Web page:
In a move described as an effort to keep a questionable product out of the hands of young people, San Francisco supervisors last week moved a step closer to becoming the first city in the U.S. to ban all sales of electronic cigarettes.

Supervisors unanimously approved a ban on the sale and distribution of e-cigarettes. They also endorsed a ban on manufacturing of e-cigarettes on city property.

The Associated Press reported that supervisors acknowledged that the legislation would not entirely prevent youth vaping, but they hoped it would be a start.

According to a U.S. government survey reported by the Centers for Disease Control and Prevention last November, e-cigarettes entered the U.S. marketplace in 2007 and by 2014 were the most commonly used tobacco product among U.S. youth.

Since 2014, the popularity of e-cigarettes has grown among young people in the country. Last year, 1 in 5 U.S. high school students reported vaping in the previous month, a 78% increase during 2017-2018.

Among high school students, current use of any flavored e-cigarettes increased among current e-cigarette users from nearly 61% to nearly 68%. Among middle school students, current e-cigarette use increased from 0.6% in 2011 to 4.9% in 2018.

The government reported noted, “Although e-cigarettes have the potential to benefit adult smokers if used as a complete substitute for combustible tobacco smoking, the use of any form of tobacco product among youths, including e-cigarettes, is unsafe. The Surgeon General has concluded that e-cigarette use among youths and young adults is of public health concern; exposure to nicotine during adolescence can cause addiction and can harm the developing adolescent brain.”

San Francisco City Attorney Dennis Herrera said young people “have almost indiscriminate access to a product that shouldn’t even be on the market.” Because the Food and Drug Administration has not yet completed a study to assess the public health consequences of e-cigarettes and approved or rejected them, “it’s unfortunately falling to states and localities to step into the breach.”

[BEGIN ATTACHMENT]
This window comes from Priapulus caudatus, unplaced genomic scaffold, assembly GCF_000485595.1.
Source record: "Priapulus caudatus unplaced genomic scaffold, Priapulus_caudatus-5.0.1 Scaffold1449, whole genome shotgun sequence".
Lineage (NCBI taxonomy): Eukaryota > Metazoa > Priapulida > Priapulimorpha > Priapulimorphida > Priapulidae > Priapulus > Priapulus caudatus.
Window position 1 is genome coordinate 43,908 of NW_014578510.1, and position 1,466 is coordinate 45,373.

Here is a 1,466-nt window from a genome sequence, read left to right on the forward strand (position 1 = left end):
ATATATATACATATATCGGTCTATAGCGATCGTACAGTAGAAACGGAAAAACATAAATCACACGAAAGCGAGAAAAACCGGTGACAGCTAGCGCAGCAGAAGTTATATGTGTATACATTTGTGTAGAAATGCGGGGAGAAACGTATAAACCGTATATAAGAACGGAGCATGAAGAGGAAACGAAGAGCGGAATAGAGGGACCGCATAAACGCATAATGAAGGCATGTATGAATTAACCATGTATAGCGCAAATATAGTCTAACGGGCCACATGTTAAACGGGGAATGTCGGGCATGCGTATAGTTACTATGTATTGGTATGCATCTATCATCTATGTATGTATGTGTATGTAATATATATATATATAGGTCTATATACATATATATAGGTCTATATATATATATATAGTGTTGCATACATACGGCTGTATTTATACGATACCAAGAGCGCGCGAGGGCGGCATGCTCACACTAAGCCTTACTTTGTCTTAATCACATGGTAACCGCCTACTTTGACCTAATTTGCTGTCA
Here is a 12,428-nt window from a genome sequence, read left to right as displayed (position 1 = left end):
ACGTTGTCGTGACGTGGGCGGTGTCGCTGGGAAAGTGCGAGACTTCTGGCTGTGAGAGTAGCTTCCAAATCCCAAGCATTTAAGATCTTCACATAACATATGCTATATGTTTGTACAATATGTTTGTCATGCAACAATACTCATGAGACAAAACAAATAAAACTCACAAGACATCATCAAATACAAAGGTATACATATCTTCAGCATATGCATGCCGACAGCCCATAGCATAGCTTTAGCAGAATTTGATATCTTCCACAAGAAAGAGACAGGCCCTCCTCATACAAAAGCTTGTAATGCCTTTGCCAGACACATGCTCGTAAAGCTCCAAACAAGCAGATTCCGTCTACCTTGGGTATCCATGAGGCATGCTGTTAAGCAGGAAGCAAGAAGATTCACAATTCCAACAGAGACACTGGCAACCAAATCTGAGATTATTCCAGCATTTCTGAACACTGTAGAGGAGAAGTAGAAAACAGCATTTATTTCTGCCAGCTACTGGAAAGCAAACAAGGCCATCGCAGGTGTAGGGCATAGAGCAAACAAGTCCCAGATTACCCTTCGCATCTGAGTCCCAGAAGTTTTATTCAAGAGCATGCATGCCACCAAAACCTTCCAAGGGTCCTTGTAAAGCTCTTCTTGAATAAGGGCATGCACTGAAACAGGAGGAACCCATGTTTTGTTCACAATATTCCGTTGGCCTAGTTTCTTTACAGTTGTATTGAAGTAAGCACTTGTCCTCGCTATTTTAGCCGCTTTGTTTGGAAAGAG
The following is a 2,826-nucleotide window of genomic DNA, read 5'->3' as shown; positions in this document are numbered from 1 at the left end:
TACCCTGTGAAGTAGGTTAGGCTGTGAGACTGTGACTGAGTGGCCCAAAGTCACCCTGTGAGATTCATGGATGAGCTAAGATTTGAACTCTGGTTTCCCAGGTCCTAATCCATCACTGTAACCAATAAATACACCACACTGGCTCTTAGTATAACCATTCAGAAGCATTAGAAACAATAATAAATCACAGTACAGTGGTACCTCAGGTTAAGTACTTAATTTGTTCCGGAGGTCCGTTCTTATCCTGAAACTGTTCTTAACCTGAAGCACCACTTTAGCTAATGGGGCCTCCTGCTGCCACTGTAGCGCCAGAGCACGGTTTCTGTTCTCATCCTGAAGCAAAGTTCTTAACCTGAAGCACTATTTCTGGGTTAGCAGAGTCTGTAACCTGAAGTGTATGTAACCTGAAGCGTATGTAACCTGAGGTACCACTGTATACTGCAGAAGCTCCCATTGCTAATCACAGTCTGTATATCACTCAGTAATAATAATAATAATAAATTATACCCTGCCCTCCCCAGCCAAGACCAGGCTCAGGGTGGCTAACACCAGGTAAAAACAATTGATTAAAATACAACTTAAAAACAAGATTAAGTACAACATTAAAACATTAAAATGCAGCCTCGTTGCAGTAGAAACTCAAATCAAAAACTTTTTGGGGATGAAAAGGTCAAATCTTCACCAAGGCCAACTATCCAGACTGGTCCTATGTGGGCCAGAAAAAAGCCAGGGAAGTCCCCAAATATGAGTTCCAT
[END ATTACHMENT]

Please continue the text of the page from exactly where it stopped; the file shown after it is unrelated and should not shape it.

FDA spokesman Michael Felberbaum said in a statement that the agency will continue to fight e-cigarette use, including preventing youth access.

Juul, a leading San Francisco-based e-cigarette company frames vaping as a healthier alternative to smoking tobacco, with a company spokesman noting that Juul has taken steps to deter children from using its products.

Juul spokesman Ted Kwong told The AP, “The prohibition of vapor products for all adults in San Francisco will not effectively address underage use and will leave cigarettes on shelves as the only choice for adult smokers, even though they kill 40,000 Californians every year.”

Juul has already contributed $500,000 to the Coalition for Reasonable Vaping Regulation, which is working to gather signatures to put an initiative on the issue before the city’s voters.

The American Vaping Association also opposes San Francisco’s proposal, noting adult smokers deserve access to less hazardous alternatives.

Stanton Glantz, a professor of medicine at the University of California San Francisco Center for Tobacco Control and Research, told The AP that e-cigarettes are associated with heart attacks, strokes and lung disease.

The presence of e-cigarettes, he said, has “completely reversed the progress we’ve made in youth smoking in the last few years.”

The San Francisco ban does little but underscore the need for definitive recommendations from the FDA.

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